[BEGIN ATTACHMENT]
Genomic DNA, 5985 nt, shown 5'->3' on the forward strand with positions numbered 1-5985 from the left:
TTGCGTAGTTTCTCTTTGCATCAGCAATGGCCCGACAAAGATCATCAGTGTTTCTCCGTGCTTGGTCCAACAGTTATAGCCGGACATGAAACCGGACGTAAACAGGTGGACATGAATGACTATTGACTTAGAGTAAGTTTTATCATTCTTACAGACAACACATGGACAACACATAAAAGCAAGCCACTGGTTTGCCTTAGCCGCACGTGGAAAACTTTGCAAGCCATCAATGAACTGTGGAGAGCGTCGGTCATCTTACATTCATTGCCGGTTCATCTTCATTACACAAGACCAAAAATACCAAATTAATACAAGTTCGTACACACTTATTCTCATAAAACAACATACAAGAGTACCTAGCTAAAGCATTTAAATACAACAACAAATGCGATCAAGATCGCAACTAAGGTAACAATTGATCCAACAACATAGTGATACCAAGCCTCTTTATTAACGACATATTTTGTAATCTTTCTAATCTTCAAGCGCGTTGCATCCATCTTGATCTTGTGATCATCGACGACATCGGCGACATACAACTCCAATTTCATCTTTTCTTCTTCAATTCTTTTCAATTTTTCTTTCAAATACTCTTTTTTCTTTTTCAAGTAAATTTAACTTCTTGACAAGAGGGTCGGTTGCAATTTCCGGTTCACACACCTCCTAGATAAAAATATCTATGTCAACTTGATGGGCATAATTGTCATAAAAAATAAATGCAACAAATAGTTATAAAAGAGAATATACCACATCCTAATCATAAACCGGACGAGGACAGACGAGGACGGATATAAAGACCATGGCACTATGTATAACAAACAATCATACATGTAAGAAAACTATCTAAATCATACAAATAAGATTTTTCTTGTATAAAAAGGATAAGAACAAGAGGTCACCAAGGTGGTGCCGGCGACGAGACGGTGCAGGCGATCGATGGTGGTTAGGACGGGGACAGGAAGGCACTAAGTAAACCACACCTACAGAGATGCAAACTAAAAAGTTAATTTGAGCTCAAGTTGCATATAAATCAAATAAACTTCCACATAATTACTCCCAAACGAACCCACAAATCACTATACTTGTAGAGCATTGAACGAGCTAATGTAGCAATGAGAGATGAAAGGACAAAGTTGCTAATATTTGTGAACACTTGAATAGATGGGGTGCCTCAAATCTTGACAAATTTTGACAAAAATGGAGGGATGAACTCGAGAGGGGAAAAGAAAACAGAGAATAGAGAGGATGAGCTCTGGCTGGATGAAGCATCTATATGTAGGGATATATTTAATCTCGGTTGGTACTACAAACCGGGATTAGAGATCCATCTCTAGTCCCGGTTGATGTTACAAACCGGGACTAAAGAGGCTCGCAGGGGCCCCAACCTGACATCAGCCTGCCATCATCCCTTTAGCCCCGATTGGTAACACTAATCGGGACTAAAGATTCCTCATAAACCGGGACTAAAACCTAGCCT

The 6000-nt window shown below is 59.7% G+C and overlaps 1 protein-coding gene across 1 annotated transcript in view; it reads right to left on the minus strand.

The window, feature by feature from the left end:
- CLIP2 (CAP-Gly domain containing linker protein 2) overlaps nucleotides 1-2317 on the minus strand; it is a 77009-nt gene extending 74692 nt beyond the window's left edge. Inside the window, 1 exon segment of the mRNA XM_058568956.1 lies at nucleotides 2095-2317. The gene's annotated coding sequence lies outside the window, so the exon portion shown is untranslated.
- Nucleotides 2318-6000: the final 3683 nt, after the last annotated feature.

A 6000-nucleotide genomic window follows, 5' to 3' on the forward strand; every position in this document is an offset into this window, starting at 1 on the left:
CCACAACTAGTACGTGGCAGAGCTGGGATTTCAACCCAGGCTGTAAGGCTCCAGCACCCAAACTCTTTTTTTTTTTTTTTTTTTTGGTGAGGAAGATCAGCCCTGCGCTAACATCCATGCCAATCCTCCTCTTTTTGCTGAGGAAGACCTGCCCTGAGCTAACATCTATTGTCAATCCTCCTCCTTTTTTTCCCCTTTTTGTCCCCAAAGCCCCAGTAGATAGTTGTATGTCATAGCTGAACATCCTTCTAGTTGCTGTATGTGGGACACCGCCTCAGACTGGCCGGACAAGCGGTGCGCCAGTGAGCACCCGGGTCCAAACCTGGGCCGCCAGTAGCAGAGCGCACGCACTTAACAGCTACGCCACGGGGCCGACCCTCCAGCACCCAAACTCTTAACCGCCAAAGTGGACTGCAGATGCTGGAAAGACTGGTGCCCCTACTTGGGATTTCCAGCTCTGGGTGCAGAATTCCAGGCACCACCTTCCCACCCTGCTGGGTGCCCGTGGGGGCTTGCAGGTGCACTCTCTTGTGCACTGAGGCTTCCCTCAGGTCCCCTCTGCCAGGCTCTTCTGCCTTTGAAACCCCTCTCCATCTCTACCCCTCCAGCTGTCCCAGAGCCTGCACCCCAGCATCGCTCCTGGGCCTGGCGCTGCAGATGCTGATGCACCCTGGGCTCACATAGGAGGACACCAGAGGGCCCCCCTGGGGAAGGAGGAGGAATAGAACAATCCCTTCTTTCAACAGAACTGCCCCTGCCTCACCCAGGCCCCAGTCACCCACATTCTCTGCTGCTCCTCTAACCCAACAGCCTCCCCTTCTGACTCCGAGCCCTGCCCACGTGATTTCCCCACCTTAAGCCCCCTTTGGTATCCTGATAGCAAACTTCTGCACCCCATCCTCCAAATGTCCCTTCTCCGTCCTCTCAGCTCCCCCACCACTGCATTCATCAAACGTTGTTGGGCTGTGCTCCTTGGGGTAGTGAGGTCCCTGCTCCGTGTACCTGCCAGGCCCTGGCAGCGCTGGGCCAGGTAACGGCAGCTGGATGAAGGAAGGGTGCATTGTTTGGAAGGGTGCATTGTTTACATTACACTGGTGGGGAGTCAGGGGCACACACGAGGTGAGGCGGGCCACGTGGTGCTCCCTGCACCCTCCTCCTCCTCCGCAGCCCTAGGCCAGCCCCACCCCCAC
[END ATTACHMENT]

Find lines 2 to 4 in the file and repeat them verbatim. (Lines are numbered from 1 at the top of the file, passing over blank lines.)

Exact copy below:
TTGCGTAGTTTCTCTTTGCATCAGCAATGGCCCGACAAAGATCATCAGTGTTTCTCCGTGCTTGGTCCAACAGTTATAGCCGGACATGAAACCGGACGTAAACAGGTGGACATGAATGACTATTGACTTAGAGTAAGTTTTATCATTCTTACAGACAACACATGGACAACACATAAAAGCAAGCCACTGGTTTGCCTTAGCCGCACGTGGAAAACTTTGCAAGCCATCAATGAACTGTGGAGAGCGTCGGTCATCTTACATTCATTGCCGGTTCATCTTCATTACACAAGACCAAAAATACCAAATTAATACAAGTTCGTACACACTTATTCTCATAAAACAACATACAAGAGTACCTAGCTAAAGCATTTAAATACAACAACAAATGCGATCAAGATCGCAACTAAGGTAACAATTGATCCAACAACATAGTGATACCAAGCCTCTTTATTAACGACATATTTTGTAATCTTTCTAATCTTCAAGCGCGTTGCATCCATCTTGATCTTGTGATCATCGACGACATCGGCGACATACAACTCCAATTTCATCTTTTCTTCTTCAATTCTTTTCAATTTTTCTTTCAAATACTCTTTTTTCTTTTTCAAGTAAATTTAACTTCTTGACAAGAGGGTCGGTTGCAATTTCCGGTTCACACACCTCCTAGATAAAAATATCTATGTCAACTTGATGGGCATAATTGTCATAAAAAATAAATGCAACAAATAGTTATAAAAGAGAATATACCACATCCTAATCATAAACCGGACGAGGACAGACGAGGACGGATATAAAGACCATGGCACTATGTATAACAAACAATCATACATGTAAGAAAACTATCTAAATCATACAAATAAGATTTTTCTTGTATAAAAAGGATAAGAACAAGAGGTCACCAAGGTGGTGCCGGCGACGAGACGGTGCAGGCGATCGATGGTGGTTAGGACGGGGACAGGAAGGCACTAAGTAAACCACACCTACAGAGATGCAAACTAAAAAGTTAATTTGAGCTCAAGTTGCATATAAATCAAATAAACTTCCACATAATTACTCCCAAACGAACCCACAAATCACTATACTTGTAGAGCATTGAACGAGCTAATGTAGCAATGAGAGATGAAAGGACAAAGTTGCTAATATTTGTGAACACTTGAATAGATGGGGTGCCTCAAATCTTGACAAATTTTGACAAAAATGGAGGGATGAACTCGAGAGGGGAAAAGAAAACAGAGAATAGAGAGGATGAGCTCTGGCTGGATGAAGCATCTATATGTAGGGATATATTTAATCTCGGTTGGTACTACAAACCGGGATTAGAGATCCATCTCTAGTCCCGGTTGATGTTACAAACCGGGACTAAAGAGGCTCGCAGGGGCCCCAACCTGACATCAGCCTGCCATCATCCCTTTAGCCCCGATTGGTAACACTAATCGGGACTAAAGATTCCTCATAAACCGGGACTAAAACCTAGCCT

The 6000-nt window shown below is 59.7% G+C and overlaps 1 protein-coding gene across 1 annotated transcript in view; it reads right to left on the minus strand.

The window, feature by feature from the left end: